What is better, to have to go until someone risks getting killed or shutting it down now. The Taser is the quintessential “The bigger they are, the harder they fall.” Meaning the more muscle mass they possess, the harder the Taser kickes them due to larger muscle mass locking them up. It also works good against vicious dogs rather than using a shotgun on them.

    The department first issued one to me back in 2006. I’ve only deployed it against a person three times.. One who escaped custody, and the other two attacked me, one of them needed to be lit up twice. I have been tased in training, and yes it is a extraordinary in its pain and cramping.

    Now for the other side. I know several LEO’s who go right for the Taser at the drop of a hat. I disagree with that and take somewhat of a dim view of those who do. We didn’t have those back in 84 when I started and still managed to get most people in jail, but those times were not always good. Personally if a new deputy or officer needs to use the Taser as a security blanket they are not cut out for the job.

    I also disagree to a point about using a Taser as a compliance tool. Using it as a compliance tool, it’s usually best to take the dart cartridge out and “Drive Stun” the person, meaning it is used like an old fashion stun gun where just contacts are used and not the darts that fly out with wires attached. The jolt is more localised and it is good for those who are grabbing on to things or refusing to let go of someone. Also, pulling out a Taser and pointing the laser beam at them ofen elicits de-escalation in the suspect becuse they know what it means to get lit up.

    Many departments list the Taser as between strikes, pain complaince holds, and impact weaons. Formerly, the taser was between impact weapons and deadly force. Personally, I think it is level with impact weapon and shoud be considered deadly force on Preggers women and anyone over 60.

    It really boils down to this. 95% of people obey / comply just by using your presence, words. 4 percent require minor to moderate use of force and in my book 1% benefit from aTasing a trivial amount want the best service a Glock 17 can provide.

    Well, my thoughts re that it should not be the case where we lose the ability to carry Tasers because they are very useful. But by the same time we cannot get Officers to just make it quick and easy and Tase me Bro, Over use always causes problems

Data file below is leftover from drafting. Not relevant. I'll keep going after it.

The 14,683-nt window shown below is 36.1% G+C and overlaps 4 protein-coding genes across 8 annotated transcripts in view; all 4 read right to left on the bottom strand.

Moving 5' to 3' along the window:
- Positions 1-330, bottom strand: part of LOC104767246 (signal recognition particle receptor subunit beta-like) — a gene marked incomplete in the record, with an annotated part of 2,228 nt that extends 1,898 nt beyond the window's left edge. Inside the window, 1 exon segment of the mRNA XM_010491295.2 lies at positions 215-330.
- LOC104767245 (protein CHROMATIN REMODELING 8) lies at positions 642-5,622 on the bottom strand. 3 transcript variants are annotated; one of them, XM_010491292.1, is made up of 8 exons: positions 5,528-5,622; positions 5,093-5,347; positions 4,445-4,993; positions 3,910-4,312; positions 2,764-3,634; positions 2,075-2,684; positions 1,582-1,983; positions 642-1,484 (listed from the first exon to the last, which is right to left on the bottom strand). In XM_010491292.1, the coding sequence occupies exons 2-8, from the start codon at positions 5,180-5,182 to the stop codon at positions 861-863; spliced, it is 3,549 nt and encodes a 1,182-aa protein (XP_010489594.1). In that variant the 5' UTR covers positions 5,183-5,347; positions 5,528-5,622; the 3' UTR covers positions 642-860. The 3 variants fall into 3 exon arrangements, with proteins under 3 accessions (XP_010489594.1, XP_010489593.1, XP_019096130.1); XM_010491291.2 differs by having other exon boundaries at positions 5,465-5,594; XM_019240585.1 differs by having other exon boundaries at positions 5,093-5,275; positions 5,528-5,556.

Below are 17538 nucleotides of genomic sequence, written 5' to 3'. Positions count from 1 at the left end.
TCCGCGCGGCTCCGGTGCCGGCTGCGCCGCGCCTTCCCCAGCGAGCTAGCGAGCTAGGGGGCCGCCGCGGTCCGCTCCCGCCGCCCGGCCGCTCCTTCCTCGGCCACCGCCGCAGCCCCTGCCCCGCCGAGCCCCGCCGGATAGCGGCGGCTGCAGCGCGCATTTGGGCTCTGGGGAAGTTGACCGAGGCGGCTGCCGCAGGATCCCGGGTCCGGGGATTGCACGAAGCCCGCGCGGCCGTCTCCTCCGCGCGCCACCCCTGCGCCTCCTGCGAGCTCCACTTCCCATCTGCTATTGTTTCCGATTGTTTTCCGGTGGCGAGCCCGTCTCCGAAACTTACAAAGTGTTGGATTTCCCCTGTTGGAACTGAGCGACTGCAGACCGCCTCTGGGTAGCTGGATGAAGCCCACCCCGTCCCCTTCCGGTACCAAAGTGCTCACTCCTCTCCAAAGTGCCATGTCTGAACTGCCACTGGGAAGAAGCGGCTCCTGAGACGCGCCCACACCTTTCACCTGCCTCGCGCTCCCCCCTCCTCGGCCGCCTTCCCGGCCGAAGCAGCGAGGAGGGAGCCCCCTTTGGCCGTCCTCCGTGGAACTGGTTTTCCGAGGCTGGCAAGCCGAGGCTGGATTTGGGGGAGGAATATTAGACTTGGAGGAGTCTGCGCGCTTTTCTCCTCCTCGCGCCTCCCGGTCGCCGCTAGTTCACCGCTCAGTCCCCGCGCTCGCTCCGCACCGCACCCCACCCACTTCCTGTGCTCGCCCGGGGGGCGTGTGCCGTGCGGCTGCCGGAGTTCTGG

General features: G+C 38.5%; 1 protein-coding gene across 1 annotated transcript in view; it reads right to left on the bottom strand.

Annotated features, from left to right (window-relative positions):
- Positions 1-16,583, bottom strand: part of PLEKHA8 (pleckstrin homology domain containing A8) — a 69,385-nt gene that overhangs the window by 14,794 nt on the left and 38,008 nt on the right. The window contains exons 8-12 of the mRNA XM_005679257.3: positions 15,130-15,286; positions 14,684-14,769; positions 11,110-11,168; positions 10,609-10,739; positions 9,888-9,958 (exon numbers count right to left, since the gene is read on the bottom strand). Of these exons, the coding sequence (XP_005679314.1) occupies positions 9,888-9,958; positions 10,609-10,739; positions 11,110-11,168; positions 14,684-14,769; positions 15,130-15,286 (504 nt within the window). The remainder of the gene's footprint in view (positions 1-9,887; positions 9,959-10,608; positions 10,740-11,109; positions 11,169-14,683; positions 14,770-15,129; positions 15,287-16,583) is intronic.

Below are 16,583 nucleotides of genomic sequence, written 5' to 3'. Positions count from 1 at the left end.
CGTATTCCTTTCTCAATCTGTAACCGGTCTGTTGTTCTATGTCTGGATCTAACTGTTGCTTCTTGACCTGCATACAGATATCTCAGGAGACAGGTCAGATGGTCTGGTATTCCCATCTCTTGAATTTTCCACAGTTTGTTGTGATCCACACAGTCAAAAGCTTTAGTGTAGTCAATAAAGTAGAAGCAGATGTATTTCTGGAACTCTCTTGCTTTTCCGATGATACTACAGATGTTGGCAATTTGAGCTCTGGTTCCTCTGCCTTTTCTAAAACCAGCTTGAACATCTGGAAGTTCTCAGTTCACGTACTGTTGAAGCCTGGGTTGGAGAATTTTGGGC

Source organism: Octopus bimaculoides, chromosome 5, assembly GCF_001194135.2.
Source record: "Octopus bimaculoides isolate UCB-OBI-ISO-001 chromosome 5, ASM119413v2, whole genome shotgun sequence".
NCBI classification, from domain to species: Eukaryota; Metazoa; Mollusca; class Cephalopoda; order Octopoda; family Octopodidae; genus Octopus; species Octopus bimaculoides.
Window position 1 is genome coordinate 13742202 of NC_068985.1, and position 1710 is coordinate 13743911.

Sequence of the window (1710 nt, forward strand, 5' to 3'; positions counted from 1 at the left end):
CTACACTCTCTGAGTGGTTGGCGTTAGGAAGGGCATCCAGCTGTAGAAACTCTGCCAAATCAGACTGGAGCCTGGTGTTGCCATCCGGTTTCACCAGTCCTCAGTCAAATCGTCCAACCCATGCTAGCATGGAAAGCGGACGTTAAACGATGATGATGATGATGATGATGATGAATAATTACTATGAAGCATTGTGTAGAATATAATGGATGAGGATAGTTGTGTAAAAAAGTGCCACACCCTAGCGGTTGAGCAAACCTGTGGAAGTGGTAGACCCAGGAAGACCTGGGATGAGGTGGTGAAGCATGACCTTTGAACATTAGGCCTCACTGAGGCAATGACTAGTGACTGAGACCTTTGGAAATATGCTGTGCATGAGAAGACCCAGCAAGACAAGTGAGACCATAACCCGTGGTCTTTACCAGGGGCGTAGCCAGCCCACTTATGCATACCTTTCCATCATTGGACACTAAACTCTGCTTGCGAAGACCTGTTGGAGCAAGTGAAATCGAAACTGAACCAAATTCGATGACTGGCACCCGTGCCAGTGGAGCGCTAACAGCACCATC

4. Well, it all boils down to whether a taser is lethal. For those that believe that it is not lethal then bring in grandma and we will try it out on her. Maybe we need some taser traps to make our point. Police Chief’s grandma goes to open the trash can and TASER. Mayor’s wife is putting the putter and bingo, its a fake club, its a taser. If it is lethal schmuckos you dont taser someone unless you have the right to kill them.

  5. Good point, Otteray Scribe! In Harford County, Maryland, in 2009, police picked up a homeless man (veteran, NO CRIMINAL HISTORY), and brought him in. In the morning, before court (“Trespassing”), they tasered him to death. When the lawyer hired by his family sued the Detention Center for wrongful death (42 USC 1983), they pretended not to know which officers (three of them) were “involved” in the “incident.” WHAT, no cameras?

  6. Otteray Scribe @ May 4, 2012 at 4:05 pm

    Good message; appreciate your comments. And the course correction.

    In this limited venue folks(guilty!) throw out their anecdotes as cryptic haymakers to win points on subjects that we all (hopefully) understand require nuanced treatment.

    Some folks, however, don’t do nuance; such folks are unfit to make or implement policies affecting the general welfare of others or requiring interpersonal relations..

  7. raff, Not long ago, I recall reading about a department that had a very large number of Taser use incidents. After several lawsuits, they signed a consent decree ordering them to put microcameras on all Tasers. The camera and memory unit cost about $440 per Taser. Then a funny thing happened. Taser use dropped to zero. Nada. Zilch. When the cameras were in place, officers seemed to develop stage fright at the idea of being on candid camera.

  8. OS,
    I think if you put an electrode down the trousers of every officer and tell him or her that when you taze someone, the shock will be also felt “elsewhere”, we wouldn’t see so many deaths and injuries.

  9. OS said exactly the problem. Using the taser to enforce compliance is wrong.

    I, personally, would not have a officer use a taser on an old woman. Hit her with a taser because he’s scared on the little old lady? That’s just stupid.

Comments are closed.